Overall, the Acer Windows VR headset seems to satisfy the desire for something super easy to setup and use, with serviceable performance and comfort, at a fraction of the cost of the Vive and Rift. Development is easy to get used to, especially for devs already familiar with the HoloLens ecosystem.

If you’re curious about the Windows VR platform itself then you can read more about that in my hands-on impressions of the HP headset right here. Both the HP and Acer support the same software and interact with your PC in the exact same way.

We’ll have a more detailed comparison of both the HP and Acer headset later this week. In the meantime, let us know your questions and thoughts down in the comments below!

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  • Ian

    I can not stress enough how much I Hate the Design of this thing! Looks like a toy robot mask from the 80s/90s. Might as well go all in and include matching elbo and knee pads and a chest protector, lol

    Also being exclusively tied to Windows is lame and a deal breaker. Support steam or no deal.

  • rabs

    “Final Thoughts” post from Shachar Weis answers many questions, but the worst was the confirmation it’s not Hololens 3D camera technology, and MS don’t even let devs access the optical cameras (may be patched, though).

    I lost hope anything interesting will be done with those devices, would be crazy to not buy a Rift instead.

    I only hope it won’t damage VR market to much : consumers being frustrated, constructors wasting resources, and both losing motivation afterward.

    • doctorhino

      They won’t do bundles of a dev kit…. even Microsoft know what consumer ready means, and this isn’t it, not even close.

  • 12Danny123

    I see Microsoft doing aggressive bundles for their platform, in the holidays. I think that’s what will make them win the war.

    Oculus, and Valve don’t have the distribution and relationship with OEMs that Microsoft has.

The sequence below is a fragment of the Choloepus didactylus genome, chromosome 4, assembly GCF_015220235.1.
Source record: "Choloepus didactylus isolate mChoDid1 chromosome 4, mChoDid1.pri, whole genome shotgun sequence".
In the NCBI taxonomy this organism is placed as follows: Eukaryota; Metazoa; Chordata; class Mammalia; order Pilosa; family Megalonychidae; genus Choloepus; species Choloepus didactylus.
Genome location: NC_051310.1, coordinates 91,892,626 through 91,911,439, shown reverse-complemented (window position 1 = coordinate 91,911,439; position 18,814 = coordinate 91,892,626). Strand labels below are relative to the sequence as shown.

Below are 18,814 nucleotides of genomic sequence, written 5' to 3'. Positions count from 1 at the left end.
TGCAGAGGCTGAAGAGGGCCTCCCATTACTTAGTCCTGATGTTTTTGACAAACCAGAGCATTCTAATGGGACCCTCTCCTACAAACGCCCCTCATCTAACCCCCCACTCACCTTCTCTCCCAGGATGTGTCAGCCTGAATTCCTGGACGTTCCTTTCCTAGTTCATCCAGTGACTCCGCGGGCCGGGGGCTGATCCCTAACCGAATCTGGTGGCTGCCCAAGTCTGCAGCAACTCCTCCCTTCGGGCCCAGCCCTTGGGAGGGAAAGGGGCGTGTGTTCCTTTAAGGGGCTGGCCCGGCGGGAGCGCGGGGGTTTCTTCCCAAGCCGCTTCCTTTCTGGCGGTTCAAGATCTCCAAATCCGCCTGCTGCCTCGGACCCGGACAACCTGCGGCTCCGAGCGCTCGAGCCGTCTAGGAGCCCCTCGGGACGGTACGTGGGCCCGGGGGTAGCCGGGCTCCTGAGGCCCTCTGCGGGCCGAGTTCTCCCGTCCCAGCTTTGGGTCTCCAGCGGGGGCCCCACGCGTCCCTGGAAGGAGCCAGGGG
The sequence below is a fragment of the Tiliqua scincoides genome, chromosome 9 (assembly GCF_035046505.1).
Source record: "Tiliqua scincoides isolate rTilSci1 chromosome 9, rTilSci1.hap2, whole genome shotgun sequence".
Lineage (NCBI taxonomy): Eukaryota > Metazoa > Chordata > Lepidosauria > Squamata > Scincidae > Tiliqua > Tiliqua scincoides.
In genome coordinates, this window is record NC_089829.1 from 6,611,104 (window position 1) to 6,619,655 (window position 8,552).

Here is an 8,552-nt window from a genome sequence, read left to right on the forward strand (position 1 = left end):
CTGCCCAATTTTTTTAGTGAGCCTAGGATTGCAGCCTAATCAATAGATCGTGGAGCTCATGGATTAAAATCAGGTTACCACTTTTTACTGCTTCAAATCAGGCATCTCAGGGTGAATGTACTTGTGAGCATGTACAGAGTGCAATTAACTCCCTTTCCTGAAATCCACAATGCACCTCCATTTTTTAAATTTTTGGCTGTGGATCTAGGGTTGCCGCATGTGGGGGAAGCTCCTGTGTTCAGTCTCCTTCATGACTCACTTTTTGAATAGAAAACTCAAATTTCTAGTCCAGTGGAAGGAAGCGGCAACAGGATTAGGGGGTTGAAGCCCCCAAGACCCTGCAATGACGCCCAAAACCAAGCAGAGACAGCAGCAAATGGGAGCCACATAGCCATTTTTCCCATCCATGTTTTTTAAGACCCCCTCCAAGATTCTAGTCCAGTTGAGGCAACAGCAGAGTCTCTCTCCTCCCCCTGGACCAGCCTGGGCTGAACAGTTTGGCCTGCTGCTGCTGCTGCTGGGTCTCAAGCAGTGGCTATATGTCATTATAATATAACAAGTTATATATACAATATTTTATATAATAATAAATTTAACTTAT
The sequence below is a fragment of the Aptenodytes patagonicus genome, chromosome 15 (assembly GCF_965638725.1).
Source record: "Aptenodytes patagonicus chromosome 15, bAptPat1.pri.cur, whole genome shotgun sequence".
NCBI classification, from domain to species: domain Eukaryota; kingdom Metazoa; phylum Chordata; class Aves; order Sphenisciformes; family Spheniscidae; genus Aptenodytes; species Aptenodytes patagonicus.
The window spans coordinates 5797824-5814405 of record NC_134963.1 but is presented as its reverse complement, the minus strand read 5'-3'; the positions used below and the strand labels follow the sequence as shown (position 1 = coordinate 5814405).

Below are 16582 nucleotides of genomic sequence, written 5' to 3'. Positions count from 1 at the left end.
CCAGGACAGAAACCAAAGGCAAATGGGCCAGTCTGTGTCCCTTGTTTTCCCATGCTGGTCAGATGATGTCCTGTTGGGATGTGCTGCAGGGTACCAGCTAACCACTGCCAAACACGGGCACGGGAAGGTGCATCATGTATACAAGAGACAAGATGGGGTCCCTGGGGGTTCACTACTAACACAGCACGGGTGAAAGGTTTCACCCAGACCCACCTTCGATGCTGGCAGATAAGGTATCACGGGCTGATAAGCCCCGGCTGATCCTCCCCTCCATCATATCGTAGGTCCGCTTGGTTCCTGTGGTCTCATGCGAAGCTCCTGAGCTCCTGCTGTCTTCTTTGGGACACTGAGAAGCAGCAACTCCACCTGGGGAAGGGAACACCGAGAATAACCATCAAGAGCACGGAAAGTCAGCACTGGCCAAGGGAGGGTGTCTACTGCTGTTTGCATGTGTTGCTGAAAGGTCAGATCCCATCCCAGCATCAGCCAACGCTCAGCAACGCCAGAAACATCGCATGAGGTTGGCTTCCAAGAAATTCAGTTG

Also steamVR and Oculist Home require very expensive PCs. This platform doesn’t.

    • koenshaku

      Umm.. This platform pretty much requires those same PCs if you are looking to do gaming on it.

      • 12Danny123

        Actually the demo Sean did with Windows MR had a GTX 650 and it ran fine.

    • I think a lot is going to depend on how hard Microsoft pushes this. I don’t doubt that they have a strategy of some sort, evident by the number of 3rd party OEMs that lined out HMDs based on Microsoft’s reference technology. I also agree that Microsoft can and likely will leverage what OEMs relationships they have to push units out the door.

      But I’m not so sure that they’ll win any wars with this first move out of the gate.

      Here’s the thing about VR –just about every single VR system today uses dual-output rendering, meaning that your rendering 2 separate display systems at full resolution, usually at a minimum of 90Hz refresh rate. That takes a tremendous amount of PC power, which you can easily self-demonstrate by hooking a PSVR headset to a PC, using TrinusVR; TrinusVR doesn’t really add any overhead to speak of, but even with the VR headset as the sole and only output, most PCs south of an 8-core (w/ 8GB ram) will nearly grind to a halt due to the requirements being so much higher than what’s required for normal PC gaming.

      Really, it’s not going to matter whether it’s Vive, Rift, MSVR, OSVR, or any other VR hardware, the requirements to drive the processes that allow rendering at that rate and rez + performing real-time motion tracking with high accuracy + physics + AI + LOD + # of objects + all other pre/post processing effects… all of that adds up to some hellacious system requirements –meaning that you’ll need no less powerful of a system for MSMR/MSVR as you would for Vive or Rift; The only way around that would be to only run exclusively software that uses no more resources than say… a Nintendo 64. Modern VR games will demand a modern system architecture to drive it. If you don’t believe that, ask a few other developers. They’ll most likely tell you the same thing.

      • 12Danny123

        Windows MR runs on integrated graphics. I’m pretty sure that’s a very low requirement to get into.